Q. Outline Myant’s use of electronics, and some of the challenges this poses.

Since this is a brand new technology, our team of experts and engineers have to invent new ways to connect traditional textiles to electronics. Creating the power, networking and computing capacity on a miniature device already isn’t an easy task, let alone building the connections between this hardware and the sensors that are embedded in the conductive yarns and fibers we develop and use. That’s why we have a multidisciplinary team in house who builds our technologies as well as work in partnership with great companies like Celestica to overcome some of the challenges we face.

Q. Detail Myant’s processes of product creation, as it relates to research, design & engineering, as well as product testing.

Myant has two channels in its business model – we have a direct to consumer SKIIN brand that we are launching shortly, along with a B2B model where we “power” other brands and form factors with our Textile Computing technology and intellectual property. e work closely with our partners to understand the needs of their customers and the user experience that is required. From there we create multi-disciplinary teams of designers, engineers and scientists to create the form factors and the hardware and software that will deliver both the sensing capacity and the user experience that will deliver real value-ad for our partners and their customers. And behind all of this is our research and development team that is continuously focused on finding and developing next generation yarns and fibers, as well as new sensing and actuation processes.

Q. Describe the importance partnerships play in Myant’s success?

We are very fortunate to be located within a few kilometres of great post-secondary institutions and research organizations. Our relationships with Toronto Rehabilitation Institute, Ryerson University, George Brown College, Sheridan College, McMaster and others help to ensure that we are building a deep ecosystem of talent, ideas and expertise related to the many disciplines that come together to form textile computing. As we grow, we will lean on that network for next generation ideas, IP and talent to become part of our workforce. Our partnerships with leading companies like Carlisle Interconnect Technologies and Stoll AG also guarantees us access to the highest quality conductive yarns on the market and robotic knitting technology that make us the world’s go-to provider of textile computing expertise and manufacturing capacity.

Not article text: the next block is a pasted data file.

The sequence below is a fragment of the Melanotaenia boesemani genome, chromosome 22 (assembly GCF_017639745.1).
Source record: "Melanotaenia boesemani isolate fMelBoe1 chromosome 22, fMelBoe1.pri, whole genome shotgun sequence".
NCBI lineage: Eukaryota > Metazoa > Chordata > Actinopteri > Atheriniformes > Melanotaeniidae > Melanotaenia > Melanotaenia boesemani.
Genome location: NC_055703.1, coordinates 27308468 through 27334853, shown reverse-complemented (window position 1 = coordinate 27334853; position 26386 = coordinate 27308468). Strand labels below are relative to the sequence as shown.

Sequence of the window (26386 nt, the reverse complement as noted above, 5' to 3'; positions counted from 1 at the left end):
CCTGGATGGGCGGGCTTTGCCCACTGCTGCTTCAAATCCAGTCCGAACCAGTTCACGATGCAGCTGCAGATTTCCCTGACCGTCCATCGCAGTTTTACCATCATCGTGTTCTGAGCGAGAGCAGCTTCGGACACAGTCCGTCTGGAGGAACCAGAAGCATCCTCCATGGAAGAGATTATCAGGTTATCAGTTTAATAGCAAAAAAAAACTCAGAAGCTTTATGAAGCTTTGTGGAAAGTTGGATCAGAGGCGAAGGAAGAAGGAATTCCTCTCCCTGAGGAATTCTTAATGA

Q. How will the Digital Textile Factory benefit entrepreneurs and innovators seeking support in the creation of their own designs?

Textile fabrics as the computer interface of the future.

The Digital Textile Factory is a great example of our partnership with Stoll A.G., the world’s leading manufacturer of robotic knitting machines. Together we provide both the machine capability and the know-how, from research and development related to engineering and material science all the way to scalable manufacturing and shipping, to help entrepreneurs and other industry players adopt and experiment on the connection of textiles to the world of IoT. The Digital Textile Factory is about democratizing access to this new category of technology and the necessary know-how to engage successfully with it.

Q. Outline Myant’s role as a key partner in the advanced manufacturing supercluster in the Toronto-Waterloo Innovation Corridor (TWIC).

We are very excited by this initiative. As a result of the work of NGM Canada we have already made connections with new partners, both supply chain and potential customers. We hope to move forward later this year with a Centre of Excellence for Textile Computing that will help stamp the GTA as the world’s leading location for both research and commercialization related to textile computing and its application in industries like aerospace, automotive and healthcare.

Q. Can you describe or detail the types of products Myant is working on for future release.

Myant will launch the first generation of the SKIIN Smart Underwear later this year. This product includes the following sensing technologies: ECG (Heart rate, HRV), Breathing rate, Atrial fibrillation, Activity (steps, calories, activity recognition – walking, running, sitting/standing), sleep quality, stress level and temperature. Also in 2019 we’ll roll out more features including slip and fall detection, fatigue detection, ovulation sensing, blood pressure and much more. We’ll also be launching a heated base layer that auto-adjusts to deliver heat when and where you need it, regardless of your lifestyle. Whether at the bus stop or on the slopes, SKIIN Heat will deliver wire-free, automated temperature control.


Stories continue below

Print this page

Related Stories